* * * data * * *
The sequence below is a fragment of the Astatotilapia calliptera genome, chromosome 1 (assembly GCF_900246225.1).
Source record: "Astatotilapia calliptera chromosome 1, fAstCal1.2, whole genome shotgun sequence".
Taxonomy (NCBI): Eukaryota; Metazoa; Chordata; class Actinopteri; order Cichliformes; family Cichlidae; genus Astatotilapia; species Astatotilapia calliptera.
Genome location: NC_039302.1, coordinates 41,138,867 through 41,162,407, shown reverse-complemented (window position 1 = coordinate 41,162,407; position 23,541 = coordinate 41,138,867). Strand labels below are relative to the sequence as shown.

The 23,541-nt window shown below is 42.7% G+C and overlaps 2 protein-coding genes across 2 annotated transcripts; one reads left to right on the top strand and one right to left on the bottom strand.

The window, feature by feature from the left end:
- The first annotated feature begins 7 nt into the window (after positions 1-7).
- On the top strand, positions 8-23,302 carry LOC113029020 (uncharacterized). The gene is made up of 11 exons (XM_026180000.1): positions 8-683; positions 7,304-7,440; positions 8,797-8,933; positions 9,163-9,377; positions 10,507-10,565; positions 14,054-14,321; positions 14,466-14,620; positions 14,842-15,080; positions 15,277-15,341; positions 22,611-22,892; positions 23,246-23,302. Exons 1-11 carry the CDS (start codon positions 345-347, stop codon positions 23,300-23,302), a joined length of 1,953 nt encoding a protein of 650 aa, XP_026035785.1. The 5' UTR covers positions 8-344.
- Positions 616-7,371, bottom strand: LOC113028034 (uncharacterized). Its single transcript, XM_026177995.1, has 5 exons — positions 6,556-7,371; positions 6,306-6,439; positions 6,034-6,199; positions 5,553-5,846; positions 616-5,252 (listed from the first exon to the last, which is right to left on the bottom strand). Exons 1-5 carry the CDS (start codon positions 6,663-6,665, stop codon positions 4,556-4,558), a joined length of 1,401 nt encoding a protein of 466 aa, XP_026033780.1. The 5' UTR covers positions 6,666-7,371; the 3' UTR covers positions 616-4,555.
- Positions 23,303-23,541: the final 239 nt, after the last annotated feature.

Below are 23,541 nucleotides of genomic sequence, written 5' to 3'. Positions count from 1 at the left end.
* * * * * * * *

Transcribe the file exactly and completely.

The sequence below is a fragment of the Astatotilapia calliptera genome, chromosome 1 (assembly GCF_900246225.1).
Source record: "Astatotilapia calliptera chromosome 1, fAstCal1.2, whole genome shotgun sequence".
Taxonomy (NCBI): Eukaryota; Metazoa; Chordata; class Actinopteri; order Cichliformes; family Cichlidae; genus Astatotilapia; species Astatotilapia calliptera.
Genome location: NC_039302.1, coordinates 41,138,867 through 41,162,407, shown reverse-complemented (window position 1 = coordinate 41,162,407; position 23,541 = coordinate 41,138,867). Strand labels below are relative to the sequence as shown.

The 23,541-nt window shown below is 42.7% G+C and overlaps 2 protein-coding genes across 2 annotated transcripts; one reads left to right on the top strand and one right to left on the bottom strand.

The window, feature by feature from the left end:
- The first annotated feature begins 7 nt into the window (after positions 1-7).
- On the top strand, positions 8-23,302 carry LOC113029020 (uncharacterized). The gene is made up of 11 exons (XM_026180000.1): positions 8-683; positions 7,304-7,440; positions 8,797-8,933; positions 9,163-9,377; positions 10,507-10,565; positions 14,054-14,321; positions 14,466-14,620; positions 14,842-15,080; positions 15,277-15,341; positions 22,611-22,892; positions 23,246-23,302. Exons 1-11 carry the CDS (start codon positions 345-347, stop codon positions 23,300-23,302), a joined length of 1,953 nt encoding a protein of 650 aa, XP_026035785.1. The 5' UTR covers positions 8-344.
- Positions 616-7,371, bottom strand: LOC113028034 (uncharacterized). Its single transcript, XM_026177995.1, has 5 exons — positions 6,556-7,371; positions 6,306-6,439; positions 6,034-6,199; positions 5,553-5,846; positions 616-5,252 (listed from the first exon to the last, which is right to left on the bottom strand). Exons 1-5 carry the CDS (start codon positions 6,663-6,665, stop codon positions 4,556-4,558), a joined length of 1,401 nt encoding a protein of 466 aa, XP_026033780.1. The 5' UTR covers positions 6,666-7,371; the 3' UTR covers positions 616-4,555.
- Positions 23,303-23,541: the final 239 nt, after the last annotated feature.

Below are 23,541 nucleotides of genomic sequence, written 5' to 3'. Positions count from 1 at the left end.